ASU geographers, urban planners bridge distance gap, build community

The School of Geographical Sciences and Urban Planning faculty, staff and students use skills and creativity to support one another amid COVID-19

On a recent Friday morning, nearly 30 Arizona State University School of Geographical Sciences and Urban Planning faculty, staff and students gathered for virtual coffee. 

General updates were given. People shared how they were feeling and what they were working on. Jokes were told and poems were read. The group even sang happy birthday to a fellow staff member. 

In the face of the unexpected coronavirus pandemic that has closed businesses around the world, moved ASU classes online and sent ASU staff home, smiles still filled laptop screens and people felt united. 

“Coffee with the director is something we’ve done on and off when I’ve felt there were groups that needed more connection,” said Trisalyn Nelson, director of the School of Geographical Sciences and Urban Planning. “I just felt that it was an important time for people to have access to leadership and ask questions. I miss our family when we are not together. It’s a good way to stay connected.” 

Leading the way for creative solutions 

As the entire university adapts to new routines and schedules working and learning from home, students, faculty and staff are working together to create new pathways for maintaining community and engaging virtually.

Kelly Shea, a master's degree in advanced study in geographic information systems (GIS) student, says in light of the transition to online courses, her fellow GIS students created their own Zoom video chat room that is open 24/7 to collaborate with each other, answer questions and even chat about their day. 

“Last night we were all struggling with an assignment and we hopped onto a Zoom call together to go over it,” Shea said. “I do miss the lab just because it was a quiet place to work outside of the house and I do miss the interaction with all of our classmates, but it’s been so nice, despite the circumstances, to be able to hop in there and collaborate if we still wanted to.”

Faculty, too, are utilizing technology to creatively maintain and increase their level of interaction with students inside and outside scheduled lectures.

“I’m encouraging students to keep open communications with me,” said Robin Martin, associate professor in the School of Geographical Sciences and Urban Planning. “I acknowledge there will be changes in their lives, kids at home, shifting work schedules — so keeping in contact and being available if they have a problem is important. I also want to keep their class going so they can have some sort of normalcy.”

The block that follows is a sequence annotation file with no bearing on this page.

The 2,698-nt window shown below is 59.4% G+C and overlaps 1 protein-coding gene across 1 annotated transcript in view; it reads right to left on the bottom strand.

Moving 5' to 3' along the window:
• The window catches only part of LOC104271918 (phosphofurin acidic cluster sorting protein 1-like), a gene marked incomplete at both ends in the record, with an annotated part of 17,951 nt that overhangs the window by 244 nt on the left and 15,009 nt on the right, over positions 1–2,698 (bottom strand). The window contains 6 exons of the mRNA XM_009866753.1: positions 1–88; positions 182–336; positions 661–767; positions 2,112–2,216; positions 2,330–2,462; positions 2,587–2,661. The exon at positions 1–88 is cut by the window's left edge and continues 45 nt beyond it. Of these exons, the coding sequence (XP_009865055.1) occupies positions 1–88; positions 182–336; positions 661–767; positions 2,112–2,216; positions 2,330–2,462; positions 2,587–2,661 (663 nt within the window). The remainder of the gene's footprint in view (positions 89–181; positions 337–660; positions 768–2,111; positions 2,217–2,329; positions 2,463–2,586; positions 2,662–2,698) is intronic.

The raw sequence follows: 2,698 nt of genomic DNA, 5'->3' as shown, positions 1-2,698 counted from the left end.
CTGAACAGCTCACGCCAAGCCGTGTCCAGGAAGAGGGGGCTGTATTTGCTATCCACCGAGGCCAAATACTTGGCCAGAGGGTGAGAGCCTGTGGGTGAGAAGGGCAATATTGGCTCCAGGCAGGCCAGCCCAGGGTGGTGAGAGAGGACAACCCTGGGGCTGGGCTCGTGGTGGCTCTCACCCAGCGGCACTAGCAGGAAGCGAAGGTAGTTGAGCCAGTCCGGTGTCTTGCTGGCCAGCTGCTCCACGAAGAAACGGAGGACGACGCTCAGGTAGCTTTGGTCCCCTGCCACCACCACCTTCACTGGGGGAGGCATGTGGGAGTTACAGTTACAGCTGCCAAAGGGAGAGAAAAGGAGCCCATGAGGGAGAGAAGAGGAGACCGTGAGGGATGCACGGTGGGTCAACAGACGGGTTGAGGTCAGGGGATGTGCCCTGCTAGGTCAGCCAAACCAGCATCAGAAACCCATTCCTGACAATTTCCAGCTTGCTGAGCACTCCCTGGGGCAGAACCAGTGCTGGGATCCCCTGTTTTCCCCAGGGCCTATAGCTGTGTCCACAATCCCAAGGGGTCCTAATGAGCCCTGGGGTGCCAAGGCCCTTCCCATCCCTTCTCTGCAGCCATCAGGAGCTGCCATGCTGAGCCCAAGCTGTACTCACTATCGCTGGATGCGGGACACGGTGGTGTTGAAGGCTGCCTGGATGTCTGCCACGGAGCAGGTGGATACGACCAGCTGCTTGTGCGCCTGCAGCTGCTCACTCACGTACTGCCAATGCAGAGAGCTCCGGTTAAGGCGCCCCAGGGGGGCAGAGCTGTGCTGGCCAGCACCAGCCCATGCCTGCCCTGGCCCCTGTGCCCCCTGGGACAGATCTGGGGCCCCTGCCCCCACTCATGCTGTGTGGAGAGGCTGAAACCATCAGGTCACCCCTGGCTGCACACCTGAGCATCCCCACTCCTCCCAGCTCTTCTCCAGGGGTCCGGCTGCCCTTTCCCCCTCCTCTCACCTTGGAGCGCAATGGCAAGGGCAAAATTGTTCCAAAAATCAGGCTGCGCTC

Martin, who teaches geographic research methods, adapted her course to give students an opportunity to process their experience with COVID-19 and think critically about applying their human geographical knowledge to the pandemic from a spatial perspective. 

“I wanted to give students an opportunity to write about this whole scenario, to think about relationships between data and the virus,” Martin said. 

Jason Kelley, lecturer in the School of Geographical Sciences and Urban Planning who is currently teaching five courses that have now transitioned online, admits to having some hesitancy moving online at first, given the highly interactive nature of his courses, but both he and his students have been pleasantly surprised with the transition and the effectiveness of Zoom's capabilities.

“The positive feedback from my students has been a tremendous motivator for me personally,” Kelley said. “I was fearful that students would have a hard time with this transition, but they seem to have adapted quite well to the new format, and are still just as participatory and eager to learn as always. We have an incredible group of talented urban planning students in (our school), and their hard work and dedication continue to amaze me.” 

Students helping other students 

Support continues to come from all directions, and students are helping other students.